The Seattle Mariners showed they've still got some fight left in them.
But Tuesday that came via a pregame skirmish in the clubhouse before they went out to lose 5-3 to the visiting Baltimore Orioles, the team with the worst record in the major leagues.
"Things happen in a clubhouse. You're talking about 25 -- or now in this case, now 35 -- of the most competitive guys you're ever gonna be around, and you spend basically every waking moment together all the time," said Mariners manager Scott Servais, who was out on the field when the scuffle took place.
Perhaps the strain of seeing their playoff hopes diminishing by the day -- the Mariners have the longest postseason drought in the four major professional sports, having not qualified for the postseason since 2001 -- finally got to the players.
The Mariners, who were 11 1/2 games ahead of Oakland in the chase for the American League's second and final playoff berth in mid-June, now find themselves 5 1/2 games back of the Athletics with 23 games remaining.
"Certainly, how our season has played out, we just haven't been consistent," Servais said. "And the frustration mounts from a number of different places."
As members of the media stood waiting for Servais near the doors of the Mariners' clubhouse before the game, second baseman Dee Gordon approached and asked quietly, "Could you guys clear out of the clubhouse for just a few minutes, please?"
Shortly thereafter, yelling could be heard and a dogpile briefly pushed the clubhouse doors open with some players on the ground, according to MLB.com.
Sources told The Seattle Times the incident was between Gordon and shortstop Jean Segura and apparently was about Gordon's misplay on a ball in center field during Monday's victory against the Orioles.
"I mean, you know what's on the line for Seattle," Orioles manager Buck Showalter said after the game. "You know they're trying to operate on all cylinders."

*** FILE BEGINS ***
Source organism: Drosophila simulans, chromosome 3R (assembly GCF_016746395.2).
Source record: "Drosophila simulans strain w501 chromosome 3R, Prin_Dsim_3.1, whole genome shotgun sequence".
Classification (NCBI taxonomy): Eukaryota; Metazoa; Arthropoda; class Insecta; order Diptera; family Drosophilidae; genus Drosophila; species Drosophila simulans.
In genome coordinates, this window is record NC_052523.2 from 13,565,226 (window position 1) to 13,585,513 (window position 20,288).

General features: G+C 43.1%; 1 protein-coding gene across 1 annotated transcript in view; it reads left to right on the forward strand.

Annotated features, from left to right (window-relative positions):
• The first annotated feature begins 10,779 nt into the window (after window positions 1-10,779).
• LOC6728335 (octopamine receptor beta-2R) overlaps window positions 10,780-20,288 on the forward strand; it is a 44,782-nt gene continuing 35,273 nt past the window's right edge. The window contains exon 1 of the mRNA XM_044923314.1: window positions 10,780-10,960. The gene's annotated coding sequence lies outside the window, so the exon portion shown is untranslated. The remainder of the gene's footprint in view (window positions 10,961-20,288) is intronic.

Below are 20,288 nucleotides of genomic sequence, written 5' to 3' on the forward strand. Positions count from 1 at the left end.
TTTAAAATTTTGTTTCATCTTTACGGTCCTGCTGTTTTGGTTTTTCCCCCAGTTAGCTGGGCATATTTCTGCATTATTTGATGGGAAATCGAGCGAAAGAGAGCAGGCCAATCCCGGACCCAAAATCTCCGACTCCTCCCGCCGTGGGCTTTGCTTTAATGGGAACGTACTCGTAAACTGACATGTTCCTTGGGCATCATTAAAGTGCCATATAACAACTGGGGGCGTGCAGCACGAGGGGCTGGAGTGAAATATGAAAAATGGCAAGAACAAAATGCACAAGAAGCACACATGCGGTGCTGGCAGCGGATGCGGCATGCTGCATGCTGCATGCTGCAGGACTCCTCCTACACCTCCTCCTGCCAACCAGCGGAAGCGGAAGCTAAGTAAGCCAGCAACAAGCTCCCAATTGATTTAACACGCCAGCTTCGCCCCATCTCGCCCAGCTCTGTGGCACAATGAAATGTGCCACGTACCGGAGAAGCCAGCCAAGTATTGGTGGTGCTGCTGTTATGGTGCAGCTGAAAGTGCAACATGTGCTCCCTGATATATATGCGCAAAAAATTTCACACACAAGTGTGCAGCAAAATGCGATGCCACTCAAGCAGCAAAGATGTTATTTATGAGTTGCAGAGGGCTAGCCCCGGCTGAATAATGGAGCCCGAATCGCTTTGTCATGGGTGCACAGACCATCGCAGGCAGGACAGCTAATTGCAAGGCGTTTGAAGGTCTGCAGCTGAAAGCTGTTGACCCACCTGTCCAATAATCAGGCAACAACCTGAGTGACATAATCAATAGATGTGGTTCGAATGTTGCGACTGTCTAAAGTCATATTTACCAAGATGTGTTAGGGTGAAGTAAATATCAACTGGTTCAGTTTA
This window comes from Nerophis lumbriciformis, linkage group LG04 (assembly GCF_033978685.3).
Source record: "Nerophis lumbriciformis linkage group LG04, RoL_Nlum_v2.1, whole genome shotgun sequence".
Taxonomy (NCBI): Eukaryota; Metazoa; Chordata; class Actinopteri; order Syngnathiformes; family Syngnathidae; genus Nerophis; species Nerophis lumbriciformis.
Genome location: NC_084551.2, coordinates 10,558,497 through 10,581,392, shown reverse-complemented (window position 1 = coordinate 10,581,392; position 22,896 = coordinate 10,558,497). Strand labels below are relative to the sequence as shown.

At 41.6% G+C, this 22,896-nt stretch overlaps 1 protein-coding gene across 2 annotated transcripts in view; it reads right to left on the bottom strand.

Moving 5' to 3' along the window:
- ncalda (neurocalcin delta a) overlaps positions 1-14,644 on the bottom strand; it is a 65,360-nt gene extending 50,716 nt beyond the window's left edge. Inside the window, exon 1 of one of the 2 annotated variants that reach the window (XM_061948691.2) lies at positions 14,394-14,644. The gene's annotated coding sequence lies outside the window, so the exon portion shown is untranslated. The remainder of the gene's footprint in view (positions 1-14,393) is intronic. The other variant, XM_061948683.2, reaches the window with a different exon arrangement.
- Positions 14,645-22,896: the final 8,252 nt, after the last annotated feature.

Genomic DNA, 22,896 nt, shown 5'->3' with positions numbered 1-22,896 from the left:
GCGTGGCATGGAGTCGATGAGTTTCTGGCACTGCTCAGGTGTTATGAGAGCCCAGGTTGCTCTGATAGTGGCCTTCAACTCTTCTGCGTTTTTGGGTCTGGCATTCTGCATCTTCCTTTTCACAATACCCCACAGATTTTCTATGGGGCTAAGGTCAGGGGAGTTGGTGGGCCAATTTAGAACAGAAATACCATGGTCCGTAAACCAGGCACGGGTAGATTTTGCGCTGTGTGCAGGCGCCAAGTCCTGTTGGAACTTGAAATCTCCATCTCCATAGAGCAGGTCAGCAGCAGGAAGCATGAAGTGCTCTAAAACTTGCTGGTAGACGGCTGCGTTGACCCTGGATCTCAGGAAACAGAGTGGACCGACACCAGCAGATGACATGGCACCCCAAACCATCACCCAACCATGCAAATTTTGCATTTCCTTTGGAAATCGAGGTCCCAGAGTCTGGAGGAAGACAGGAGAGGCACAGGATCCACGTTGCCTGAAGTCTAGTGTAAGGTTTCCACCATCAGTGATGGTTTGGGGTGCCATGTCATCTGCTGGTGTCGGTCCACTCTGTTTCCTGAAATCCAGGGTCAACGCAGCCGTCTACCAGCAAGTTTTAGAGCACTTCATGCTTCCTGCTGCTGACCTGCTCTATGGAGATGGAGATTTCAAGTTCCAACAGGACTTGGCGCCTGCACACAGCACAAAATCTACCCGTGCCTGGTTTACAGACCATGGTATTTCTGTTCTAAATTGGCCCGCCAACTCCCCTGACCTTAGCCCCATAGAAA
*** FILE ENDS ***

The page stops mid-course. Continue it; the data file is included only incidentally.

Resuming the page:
The Orioles overcame a 1-0 deficit with a four-run seventh, sparked by a leadoff home run by Renato Nunez. Another run scored when Jonathan Villar got trapped in a rundown between first and second on a flyball to left field, allowing Breyvic Valera to score from second.
"We had been working on that all spring training. First of all, it's kind of a mistake that gets rewarded," Showalter said. "Quite frankly, you shouldn't go on that ball, and a lot of people just give up, but he stopped and got the rundown going. That's baseball moxie. How do you draw that up? ... Came out smelling like a rose. Some people call that aggressive, some people call it reckless. We need a little bit of that, quite frankly."
The Mariners will attempt to take the finale of the three-game series Wednesday, when they send right-hander Mike Leake (8-9, 4.25 ERA) to the mound against Baltimore right-hander Andrew Cashner (4-13, 4.87).
Leake does not have a decision with a 7.36 ERA in two career starts against the Orioles while Cashner is 2-4 with a 4.09 ERA in 10 appearances (nine starts) against Seattle.